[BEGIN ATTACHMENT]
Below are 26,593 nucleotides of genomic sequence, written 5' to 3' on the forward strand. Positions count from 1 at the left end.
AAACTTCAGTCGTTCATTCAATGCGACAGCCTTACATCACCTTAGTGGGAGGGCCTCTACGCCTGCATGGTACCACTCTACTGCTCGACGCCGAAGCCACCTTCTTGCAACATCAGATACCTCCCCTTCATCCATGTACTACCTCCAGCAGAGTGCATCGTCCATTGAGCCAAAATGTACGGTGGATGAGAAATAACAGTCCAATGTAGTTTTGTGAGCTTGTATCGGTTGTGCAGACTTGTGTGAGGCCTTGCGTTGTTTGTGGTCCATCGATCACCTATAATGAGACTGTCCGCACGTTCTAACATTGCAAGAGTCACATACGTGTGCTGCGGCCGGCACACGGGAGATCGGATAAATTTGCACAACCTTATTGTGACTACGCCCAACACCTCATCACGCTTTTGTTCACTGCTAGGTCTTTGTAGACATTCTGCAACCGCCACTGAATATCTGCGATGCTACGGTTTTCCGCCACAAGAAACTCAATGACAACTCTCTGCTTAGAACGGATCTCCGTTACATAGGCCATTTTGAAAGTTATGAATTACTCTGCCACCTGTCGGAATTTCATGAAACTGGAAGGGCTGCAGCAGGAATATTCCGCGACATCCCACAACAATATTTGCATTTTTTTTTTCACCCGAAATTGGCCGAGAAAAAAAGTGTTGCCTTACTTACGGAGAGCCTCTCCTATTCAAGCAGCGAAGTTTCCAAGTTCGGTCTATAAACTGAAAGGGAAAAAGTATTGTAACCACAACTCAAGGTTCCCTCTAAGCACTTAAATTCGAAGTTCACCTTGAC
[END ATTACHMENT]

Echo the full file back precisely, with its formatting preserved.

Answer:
Below are 26,593 nucleotides of genomic sequence, written 5' to 3' on the forward strand. Positions count from 1 at the left end.
AAACTTCAGTCGTTCATTCAATGCGACAGCCTTACATCACCTTAGTGGGAGGGCCTCTACGCCTGCATGGTACCACTCTACTGCTCGACGCCGAAGCCACCTTCTTGCAACATCAGATACCTCCCCTTCATCCATGTACTACCTCCAGCAGAGTGCATCGTCCATTGAGCCAAAATGTACGGTGGATGAGAAATAACAGTCCAATGTAGTTTTGTGAGCTTGTATCGGTTGTGCAGACTTGTGTGAGGCCTTGCGTTGTTTGTGGTCCATCGATCACCTATAATGAGACTGTCCGCACGTTCTAACATTGCAAGAGTCACATACGTGTGCTGCGGCCGGCACACGGGAGATCGGATAAATTTGCACAACCTTATTGTGACTACGCCCAACACCTCATCACGCTTTTGTTCACTGCTAGGTCTTTGTAGACATTCTGCAACCGCCACTGAATATCTGCGATGCTACGGTTTTCCGCCACAAGAAACTCAATGACAACTCTCTGCTTAGAACGGATCTCCGTTACATAGGCCATTTTGAAAGTTATGAATTACTCTGCCACCTGTCGGAATTTCATGAAACTGGAAGGGCTGCAGCAGGAATATTCCGCGACATCCCACAACAATATTTGCATTTTTTTTTTCACCCGAAATTGGCCGAGAAAAAAAGTGTTGCCTTACTTACGGAGAGCCTCTCCTATTCAAGCAGCGAAGTTTCCAAGTTCGGTCTATAAACTGAAAGGGAAAAAGTATTGTAACCACAACTCAAGGTTCCCTCTAAGCACTTAAATTCGAAGTTCACCTTGAC